Like many orders, the ranks of BVMs are declining, from nearly 2,500 in the 1970s to the current estimate of 330 nuns, including about 180 retirees residing at the order’s headquarters in Dubuque, about 175 miles northwest of Chicago. Their direct influence is waning, prompting heartfelt conversations.
“We talk about what is the legacy we’re going to leave in this world,” Sister Diane said. “It’s all the … thousands of people who we have taught who are out there carrying forth our mission to the world. So I don’t worry about our legacy because they’re all out there.”
Born in 1919 in San Francisco, Sister Jean played basketball in high school, although she was only 5 feet tall. As a third-grader, she knew she wanted to become a nun. After high school, she moved to the BVM convent in Dubuque, returning to California in 1941 to teach.
In 1961, Sister Jean accepted a job teaching at Mundelein College, the all-women’s school on the lakefront next to Loyola that became part of the university in 1991. She became the basketball team chaplain in 1994, providing prayer, support and scouting reports.
Sister Peggy and Sister Mary Fran were recipients of Sister Jean’s influence in the early 1960s, when they were students at Mundelein.
They recall her as a resourceful, gentle “rock” they always could rely on, someone who had a knack for making onerous tasks fun, like the time she persuaded Sister Peggy and other Mundelein students to clear the campus beach of alewives.
The fish “smelled bad and she wanted to clean up the neighborhood,” Sister Peggy recalled. “But she didn’t want people driving by seeing us. So we had to go out almost in the dark of night.”
Now, it’s Sisters Mary Fran, Peggy and Diane who support Sister Jean. They drive her to doctor appointments, stores and on other errands. They help her with tasks around her dormitory room on Loyola’s campus.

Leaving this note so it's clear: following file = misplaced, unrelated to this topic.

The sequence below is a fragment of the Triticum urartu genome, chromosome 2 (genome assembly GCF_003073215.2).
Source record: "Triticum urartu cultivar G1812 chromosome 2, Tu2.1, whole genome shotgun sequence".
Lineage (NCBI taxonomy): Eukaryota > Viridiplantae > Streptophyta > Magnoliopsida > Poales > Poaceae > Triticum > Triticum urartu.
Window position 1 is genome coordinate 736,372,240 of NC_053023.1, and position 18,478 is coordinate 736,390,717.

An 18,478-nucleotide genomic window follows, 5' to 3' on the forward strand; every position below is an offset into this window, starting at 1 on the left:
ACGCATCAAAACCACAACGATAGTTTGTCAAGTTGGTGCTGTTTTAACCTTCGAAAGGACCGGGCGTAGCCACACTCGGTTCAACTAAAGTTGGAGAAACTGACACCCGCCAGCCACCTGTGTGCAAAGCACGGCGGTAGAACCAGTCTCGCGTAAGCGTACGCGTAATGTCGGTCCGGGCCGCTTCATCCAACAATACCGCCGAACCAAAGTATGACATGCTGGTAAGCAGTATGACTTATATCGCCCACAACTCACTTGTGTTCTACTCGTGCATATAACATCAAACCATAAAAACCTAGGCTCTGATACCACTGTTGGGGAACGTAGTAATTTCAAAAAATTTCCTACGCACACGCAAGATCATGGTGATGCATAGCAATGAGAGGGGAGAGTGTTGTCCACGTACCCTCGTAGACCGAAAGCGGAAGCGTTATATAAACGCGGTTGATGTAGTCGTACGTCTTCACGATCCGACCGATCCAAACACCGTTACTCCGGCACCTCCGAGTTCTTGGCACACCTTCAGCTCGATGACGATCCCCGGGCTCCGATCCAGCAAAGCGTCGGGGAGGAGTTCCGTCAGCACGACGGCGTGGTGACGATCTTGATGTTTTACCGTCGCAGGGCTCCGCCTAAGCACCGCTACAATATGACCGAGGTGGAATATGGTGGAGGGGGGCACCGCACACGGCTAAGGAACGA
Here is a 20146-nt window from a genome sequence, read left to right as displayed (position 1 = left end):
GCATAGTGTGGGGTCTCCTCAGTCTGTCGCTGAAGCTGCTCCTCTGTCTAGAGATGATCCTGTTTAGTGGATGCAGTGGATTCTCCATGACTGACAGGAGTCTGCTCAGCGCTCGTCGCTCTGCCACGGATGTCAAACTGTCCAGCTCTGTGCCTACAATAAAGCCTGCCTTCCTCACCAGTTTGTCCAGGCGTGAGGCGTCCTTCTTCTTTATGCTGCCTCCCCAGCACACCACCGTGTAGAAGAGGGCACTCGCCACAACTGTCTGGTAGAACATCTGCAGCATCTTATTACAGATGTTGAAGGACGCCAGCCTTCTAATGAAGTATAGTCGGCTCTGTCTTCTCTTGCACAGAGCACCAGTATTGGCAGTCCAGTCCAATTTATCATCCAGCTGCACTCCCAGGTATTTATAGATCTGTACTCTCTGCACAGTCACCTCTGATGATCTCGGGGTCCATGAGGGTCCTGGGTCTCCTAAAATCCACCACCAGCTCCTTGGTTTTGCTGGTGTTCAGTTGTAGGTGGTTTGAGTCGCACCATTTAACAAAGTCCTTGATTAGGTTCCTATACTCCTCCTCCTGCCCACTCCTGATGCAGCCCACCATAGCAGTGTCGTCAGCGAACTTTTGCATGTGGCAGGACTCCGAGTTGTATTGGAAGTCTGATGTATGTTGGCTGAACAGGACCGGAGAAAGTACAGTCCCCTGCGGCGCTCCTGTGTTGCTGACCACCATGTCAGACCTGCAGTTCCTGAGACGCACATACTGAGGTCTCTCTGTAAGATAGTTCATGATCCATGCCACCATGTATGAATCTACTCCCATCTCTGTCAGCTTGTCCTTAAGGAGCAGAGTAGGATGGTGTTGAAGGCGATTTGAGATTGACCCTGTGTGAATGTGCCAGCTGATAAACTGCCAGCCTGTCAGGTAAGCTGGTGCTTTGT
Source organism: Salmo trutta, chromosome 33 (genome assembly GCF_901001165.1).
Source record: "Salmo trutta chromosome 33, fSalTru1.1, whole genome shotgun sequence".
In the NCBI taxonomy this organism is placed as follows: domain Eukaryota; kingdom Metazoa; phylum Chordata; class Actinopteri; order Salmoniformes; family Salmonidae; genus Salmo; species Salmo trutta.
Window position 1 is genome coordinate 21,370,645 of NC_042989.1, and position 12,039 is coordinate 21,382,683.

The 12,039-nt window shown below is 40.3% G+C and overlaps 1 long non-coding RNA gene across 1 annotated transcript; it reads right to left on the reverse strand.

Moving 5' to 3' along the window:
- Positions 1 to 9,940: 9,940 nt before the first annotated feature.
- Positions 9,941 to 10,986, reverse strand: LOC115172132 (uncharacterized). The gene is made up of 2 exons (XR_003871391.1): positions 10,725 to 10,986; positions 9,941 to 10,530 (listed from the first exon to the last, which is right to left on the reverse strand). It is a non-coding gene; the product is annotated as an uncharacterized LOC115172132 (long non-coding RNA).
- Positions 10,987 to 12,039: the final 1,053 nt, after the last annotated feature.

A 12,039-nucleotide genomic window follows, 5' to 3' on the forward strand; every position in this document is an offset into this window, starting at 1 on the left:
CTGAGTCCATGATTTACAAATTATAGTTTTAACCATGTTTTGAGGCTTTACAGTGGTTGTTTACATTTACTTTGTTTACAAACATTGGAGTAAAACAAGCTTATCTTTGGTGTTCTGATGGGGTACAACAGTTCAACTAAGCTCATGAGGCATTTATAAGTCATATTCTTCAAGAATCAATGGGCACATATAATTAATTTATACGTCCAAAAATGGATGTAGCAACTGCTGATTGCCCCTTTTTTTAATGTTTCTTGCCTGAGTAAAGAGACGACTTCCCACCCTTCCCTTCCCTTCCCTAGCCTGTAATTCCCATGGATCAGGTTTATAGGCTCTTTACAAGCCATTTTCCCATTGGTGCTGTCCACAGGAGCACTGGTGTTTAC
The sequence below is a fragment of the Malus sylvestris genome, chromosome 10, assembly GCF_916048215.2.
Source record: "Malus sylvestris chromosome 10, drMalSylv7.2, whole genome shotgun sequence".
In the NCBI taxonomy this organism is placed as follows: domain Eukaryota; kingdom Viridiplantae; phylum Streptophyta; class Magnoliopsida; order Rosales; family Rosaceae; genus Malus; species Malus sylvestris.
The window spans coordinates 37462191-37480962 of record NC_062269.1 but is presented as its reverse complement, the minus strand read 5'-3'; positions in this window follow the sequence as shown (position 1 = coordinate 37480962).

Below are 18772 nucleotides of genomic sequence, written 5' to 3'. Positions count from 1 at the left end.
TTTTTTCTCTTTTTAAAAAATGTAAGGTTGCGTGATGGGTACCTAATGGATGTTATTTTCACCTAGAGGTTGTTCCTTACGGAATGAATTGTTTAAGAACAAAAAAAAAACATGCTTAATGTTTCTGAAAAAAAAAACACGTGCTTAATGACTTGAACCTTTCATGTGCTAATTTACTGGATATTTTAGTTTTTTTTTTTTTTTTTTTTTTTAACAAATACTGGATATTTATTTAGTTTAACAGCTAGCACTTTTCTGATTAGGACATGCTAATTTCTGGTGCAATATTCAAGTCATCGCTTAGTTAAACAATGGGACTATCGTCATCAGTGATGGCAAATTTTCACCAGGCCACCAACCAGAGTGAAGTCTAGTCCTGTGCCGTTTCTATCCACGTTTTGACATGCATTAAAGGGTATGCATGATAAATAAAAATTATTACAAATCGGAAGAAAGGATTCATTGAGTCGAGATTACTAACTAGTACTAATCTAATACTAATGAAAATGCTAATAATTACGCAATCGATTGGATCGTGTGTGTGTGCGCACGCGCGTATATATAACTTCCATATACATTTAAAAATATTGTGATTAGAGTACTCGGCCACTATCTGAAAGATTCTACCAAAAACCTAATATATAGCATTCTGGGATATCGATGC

They marvel at her independence — she cooks for herself — her sensitivity to imposing on them and her mental acuity. The other day on a grocery shopping trip, Sister Jean was unable to get out of the car and handed the shopping list to her sisters. Then she told them exactly where in the store they could find the items.
“We were in and out of there so fast,” Sister Mary Fran recalled. “That’s the way she is — thinking ahead and organized.”
Sister Mary Fran is the only one of the three retired nuns who was a college basketball fan before Loyola and Sister Jean went on a tear. Now, all three have become ardent students of the Ramblers, planning their days around Loyola’s contests and gathering around the flat screen in their apartment.
They’ve navigated their viewing plans for the next game, on Holy Saturday. Sister Mary Fran is heading to Loyola to watch the game and then take in the Easter vigil service there. Sisters Peggy and Diane plan to view the game at home and have found an 8 p.m. Easter vigil service at a nearby parish.
Beyond those plans, all the BVMs have been discussing another objective in emails and phone conversations.
“Our sisters want to have their own basketball team now,” Sister Mary Fran said.
And they want to play the Ramblers.
Gregory writes for the Chicago Tribune.